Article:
WPD took part in the Association for the Study of Literature and the Environment (ASLE) at Wayne State University and are featured in a Deceleration reportback.
“Monica Lewis-Patrick discussed how the work of We the People of Detroit started around the effects of emergency management on public education, but shifted to water access after Charity Hicks, a community leader and water protector who passed in 2014, was arrested for speaking out against the shut offs in her neighborhood. Via the People’s Water Board, Lewis-Patrick, Taylor, and numerous others organized a hotline for reporting shut offs, emergency water stations, and community research efforts to document the extent of the crisis, even publishing a book last year on the basis of this research, entitled ‘Mapping the Water Crisis: The Dismantling of African American Neighborhoods in Detroit.’ Lewis-Patrick spoke powerfully about how, out of 126 municipalities in the region, Detroit and Flint, communities with large Black populations, were the only two with a water shut-off policy for delinquency. ‘This is not conspiracy,’ she said. ‘This is a highly orchestrated system of evil to determinate who can drink and who cannot.'”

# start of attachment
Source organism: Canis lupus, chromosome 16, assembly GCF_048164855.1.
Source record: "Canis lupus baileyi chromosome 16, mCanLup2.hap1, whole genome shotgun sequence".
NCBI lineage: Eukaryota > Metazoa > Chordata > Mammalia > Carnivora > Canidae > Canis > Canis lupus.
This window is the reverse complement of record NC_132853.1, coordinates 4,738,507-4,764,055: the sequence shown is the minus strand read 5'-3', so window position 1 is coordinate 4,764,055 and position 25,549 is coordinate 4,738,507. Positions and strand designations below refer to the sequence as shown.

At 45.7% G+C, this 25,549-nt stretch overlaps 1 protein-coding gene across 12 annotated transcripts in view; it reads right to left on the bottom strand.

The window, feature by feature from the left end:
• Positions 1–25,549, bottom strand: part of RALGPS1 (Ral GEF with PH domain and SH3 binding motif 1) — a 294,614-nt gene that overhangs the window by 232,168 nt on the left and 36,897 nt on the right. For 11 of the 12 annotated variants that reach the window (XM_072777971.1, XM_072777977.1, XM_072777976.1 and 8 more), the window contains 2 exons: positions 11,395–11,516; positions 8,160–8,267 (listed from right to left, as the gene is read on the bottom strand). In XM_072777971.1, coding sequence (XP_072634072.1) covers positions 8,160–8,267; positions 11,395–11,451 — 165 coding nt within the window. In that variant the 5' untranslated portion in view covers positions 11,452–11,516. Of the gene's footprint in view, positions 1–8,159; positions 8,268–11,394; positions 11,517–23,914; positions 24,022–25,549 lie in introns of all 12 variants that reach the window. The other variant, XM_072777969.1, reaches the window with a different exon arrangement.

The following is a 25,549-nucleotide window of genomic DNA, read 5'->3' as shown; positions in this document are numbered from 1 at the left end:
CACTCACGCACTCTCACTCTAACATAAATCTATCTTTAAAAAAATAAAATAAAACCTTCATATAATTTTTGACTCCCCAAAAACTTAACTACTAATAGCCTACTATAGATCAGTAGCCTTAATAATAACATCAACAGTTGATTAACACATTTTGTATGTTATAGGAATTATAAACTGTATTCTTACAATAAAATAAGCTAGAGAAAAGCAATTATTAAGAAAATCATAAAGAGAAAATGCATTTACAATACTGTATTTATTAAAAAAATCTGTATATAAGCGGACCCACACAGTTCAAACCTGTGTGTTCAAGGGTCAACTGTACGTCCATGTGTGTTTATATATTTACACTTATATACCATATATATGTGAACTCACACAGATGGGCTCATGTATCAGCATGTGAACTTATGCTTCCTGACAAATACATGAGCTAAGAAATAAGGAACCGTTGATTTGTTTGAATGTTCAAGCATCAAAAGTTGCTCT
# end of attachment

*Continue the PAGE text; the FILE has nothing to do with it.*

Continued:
On Tuesday, March 22nd We the People of Detroit President Monica Lewis-Patrick addressed the United Nations Commission on the Status of Women during a side-panel at the US Human Rights Network. The water shut offs in Detroit are continuing to draw international criticism and outrage.
You are cordially invited to attend a community discussion regarding the Water and Housing issues in Detroit and Michigan with a representative of the Venezuelan Embassy- Monday June 29 at St. Peter’s Episcopal Church. Please make sure that you arrive on time, because the discussion will began promptly at 6:00p.m. See the flyer below for details.
This Memorial Day weekend, NPR is turning over our R&B and soul channel to protest music. These songs are timely and relevant and useful. We live and work in hope that one day our need for them will not be so acute. “I’ll Take You There” is curated and hosted by Jason King of the Clive Davis Institute of Recorded Music at New York University.
Listen here: http://www.npr.org/2015/05/20/408015650/someday-we-ll-all-be-free-100-hours-of-soulful-protest-music
The O’Jays in an undated photo. The Canton, Ohio, group also associated with Philadelphia is well represented in this stream: from “Love Train” to “When the World’s at Peace” to “Back Stabbers.” Michael Ochs Archives/Getty Images, NPR
Photos from the Flint Healing Stories event on March 21st, 2015: